- Serengeti: More of a Tuesday-on-the-bus than Friday-at-the-club kind of thing.
Life is about chapters, and sometimes it's about closing the book. Right now, it's unclear which this is for Midwestern rapper Serengeti, but if you're a fan of alternately somber and wry, literate alternative hip-hop, you might want to seize this chance because the offer won't necessarily be repeated again.
You'll be forgiven if your idea of Serengeti is an African ecosystem. Though David Cohn (aka Serengeti) has been on labels like Anticon and Asthmatic Kitty, and recorded with Odd Nosdam, Yoni Wolf, Son Lux and Sufjan Stevens — racking up more than 30 albums and collaborations — he's never received much in the way of promotion.
He's just a Jewish black man from Chicago employing his wit and wordplay to make it on his own.
"My whole thing was I do a lot of stuff," says Cohn of his prodigious output, "and, when I do something, there aren't any ways to promote it, aside from the whole internet thing. So in lieu of that, I just make something else. I have a stockpile of things. It's not that I don't want to promote, it's just that it hasn't really been there. So I'll just make more stuff. I have ideas."
There's no denying that. His song characters include the frazzled polygamist (whose complex family makes it stressful at Thanksgiving and Christmas), who appears on his 2011 collaboration with Wolf, Family and Friends. And then there's "Negro Whimsy," in which he struggles for self-acceptance and understanding while hearing how he "had so much potential back in the day... getting the whole woulda-coulda-been lecture, too drunk to notice... realize the whole thing is hopeless."
From the beginning, hip-hop was a way for Cohn to make sense of the world.
"I was pretty depressive as a kid, maybe, and it all started with me trying to be my own therapist," he explains. "I didn't come from the world of music where it was 'I'm going to have fun with my friends and rap onstage.' It wasn't a Friday and Saturday night thing. It was a Tuesday morning on the bus."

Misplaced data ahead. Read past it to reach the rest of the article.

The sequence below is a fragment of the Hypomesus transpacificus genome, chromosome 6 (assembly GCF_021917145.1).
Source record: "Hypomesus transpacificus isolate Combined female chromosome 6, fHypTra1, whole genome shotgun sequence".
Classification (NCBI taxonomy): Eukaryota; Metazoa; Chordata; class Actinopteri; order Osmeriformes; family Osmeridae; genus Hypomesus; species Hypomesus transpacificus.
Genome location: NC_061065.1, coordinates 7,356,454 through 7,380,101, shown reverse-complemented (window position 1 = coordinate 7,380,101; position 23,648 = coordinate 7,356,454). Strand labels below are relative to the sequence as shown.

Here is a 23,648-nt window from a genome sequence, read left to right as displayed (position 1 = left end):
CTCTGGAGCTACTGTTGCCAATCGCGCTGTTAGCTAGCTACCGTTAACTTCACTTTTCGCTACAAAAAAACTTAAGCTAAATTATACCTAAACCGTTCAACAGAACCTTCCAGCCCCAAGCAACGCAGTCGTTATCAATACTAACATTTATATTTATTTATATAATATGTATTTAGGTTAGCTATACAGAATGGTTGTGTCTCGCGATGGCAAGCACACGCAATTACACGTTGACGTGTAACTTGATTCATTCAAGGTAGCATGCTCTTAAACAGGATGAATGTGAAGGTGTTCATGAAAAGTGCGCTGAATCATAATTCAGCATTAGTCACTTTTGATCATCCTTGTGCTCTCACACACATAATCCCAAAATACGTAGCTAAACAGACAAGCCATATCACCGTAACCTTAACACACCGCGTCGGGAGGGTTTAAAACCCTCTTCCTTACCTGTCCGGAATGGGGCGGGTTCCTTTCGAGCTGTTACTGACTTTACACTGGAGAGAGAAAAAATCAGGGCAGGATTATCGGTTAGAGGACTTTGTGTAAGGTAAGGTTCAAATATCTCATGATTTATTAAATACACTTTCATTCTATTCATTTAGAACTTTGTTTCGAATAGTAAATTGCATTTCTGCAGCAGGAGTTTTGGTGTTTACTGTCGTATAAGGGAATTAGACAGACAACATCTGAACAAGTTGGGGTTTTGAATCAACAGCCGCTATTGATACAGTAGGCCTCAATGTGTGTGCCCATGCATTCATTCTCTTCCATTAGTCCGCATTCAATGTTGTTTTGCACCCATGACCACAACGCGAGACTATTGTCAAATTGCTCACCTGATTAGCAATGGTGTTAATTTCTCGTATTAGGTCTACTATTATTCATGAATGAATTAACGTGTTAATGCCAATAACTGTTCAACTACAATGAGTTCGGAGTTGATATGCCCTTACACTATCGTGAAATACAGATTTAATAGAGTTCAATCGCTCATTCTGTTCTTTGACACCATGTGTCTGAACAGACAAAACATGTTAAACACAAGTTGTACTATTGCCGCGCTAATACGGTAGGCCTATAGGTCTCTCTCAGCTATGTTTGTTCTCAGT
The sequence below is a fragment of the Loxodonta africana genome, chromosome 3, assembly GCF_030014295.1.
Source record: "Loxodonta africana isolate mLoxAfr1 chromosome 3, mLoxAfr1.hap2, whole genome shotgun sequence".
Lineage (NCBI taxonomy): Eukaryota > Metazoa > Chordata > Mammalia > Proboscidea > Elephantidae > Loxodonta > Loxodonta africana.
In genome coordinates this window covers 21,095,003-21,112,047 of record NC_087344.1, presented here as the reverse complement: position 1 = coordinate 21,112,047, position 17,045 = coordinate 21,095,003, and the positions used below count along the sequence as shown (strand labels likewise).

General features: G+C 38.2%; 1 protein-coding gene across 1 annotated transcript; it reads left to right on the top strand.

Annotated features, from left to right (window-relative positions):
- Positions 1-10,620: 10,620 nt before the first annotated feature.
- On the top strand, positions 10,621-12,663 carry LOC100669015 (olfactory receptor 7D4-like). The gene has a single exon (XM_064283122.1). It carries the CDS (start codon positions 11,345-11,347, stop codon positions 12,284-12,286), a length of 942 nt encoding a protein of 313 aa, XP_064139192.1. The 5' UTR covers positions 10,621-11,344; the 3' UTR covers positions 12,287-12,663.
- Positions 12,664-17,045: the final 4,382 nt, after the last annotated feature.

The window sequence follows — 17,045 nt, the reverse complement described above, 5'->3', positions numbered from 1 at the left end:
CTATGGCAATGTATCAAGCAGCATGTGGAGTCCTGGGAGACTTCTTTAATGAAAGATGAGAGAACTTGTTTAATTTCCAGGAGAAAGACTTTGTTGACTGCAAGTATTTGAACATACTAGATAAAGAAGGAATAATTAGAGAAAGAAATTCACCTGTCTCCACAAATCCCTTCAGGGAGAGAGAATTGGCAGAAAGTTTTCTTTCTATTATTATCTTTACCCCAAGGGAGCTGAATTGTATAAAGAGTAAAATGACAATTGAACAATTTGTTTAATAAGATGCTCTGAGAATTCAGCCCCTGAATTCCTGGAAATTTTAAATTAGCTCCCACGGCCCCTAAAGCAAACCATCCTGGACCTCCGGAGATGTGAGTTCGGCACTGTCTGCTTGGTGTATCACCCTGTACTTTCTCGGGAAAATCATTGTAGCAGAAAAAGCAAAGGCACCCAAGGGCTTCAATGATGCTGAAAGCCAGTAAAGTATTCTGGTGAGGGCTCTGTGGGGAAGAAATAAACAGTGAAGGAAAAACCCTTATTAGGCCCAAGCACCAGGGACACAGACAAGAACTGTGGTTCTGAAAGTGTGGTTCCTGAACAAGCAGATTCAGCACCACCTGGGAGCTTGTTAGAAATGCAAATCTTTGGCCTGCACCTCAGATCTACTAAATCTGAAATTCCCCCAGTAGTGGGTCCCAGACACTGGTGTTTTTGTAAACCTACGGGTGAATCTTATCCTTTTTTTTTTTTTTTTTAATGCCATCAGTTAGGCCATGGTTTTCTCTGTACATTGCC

Following his own path hasn't brought Serengeti glamour or money, but it's made for an exciting catalog. He's currently supporting Doctor My Own Patience, his second collaboration with German electronic artist Sicker Man, whose sleek understated veneers suggest a more symphonic Kraftwerk. The coldly crisp arrangements are abetted by the flat emotional affect of songs such as "Loose Control," whose mechanical precision belies its subject.
Years ago, in the aftermath of an induced coma from pneumonia, the rapper couldn't stop thinking about his unfinished projects. He's still got a handful of recordings he wants to make, but he's starting to feel a sense of completion.
Serengeti is currently completing a thematically linked graphic novel with Owen Cornish. Moving forward, he's also planning on bringing the career of his alter-ego, the mustachioed, hat-wearing, Bears-loving Kenny, to a proper close with an album from the perspective of his wife, Jules. "I'm super pumped. It's the bow on it," he says, "to really wrap it up and make sense of the whole thing."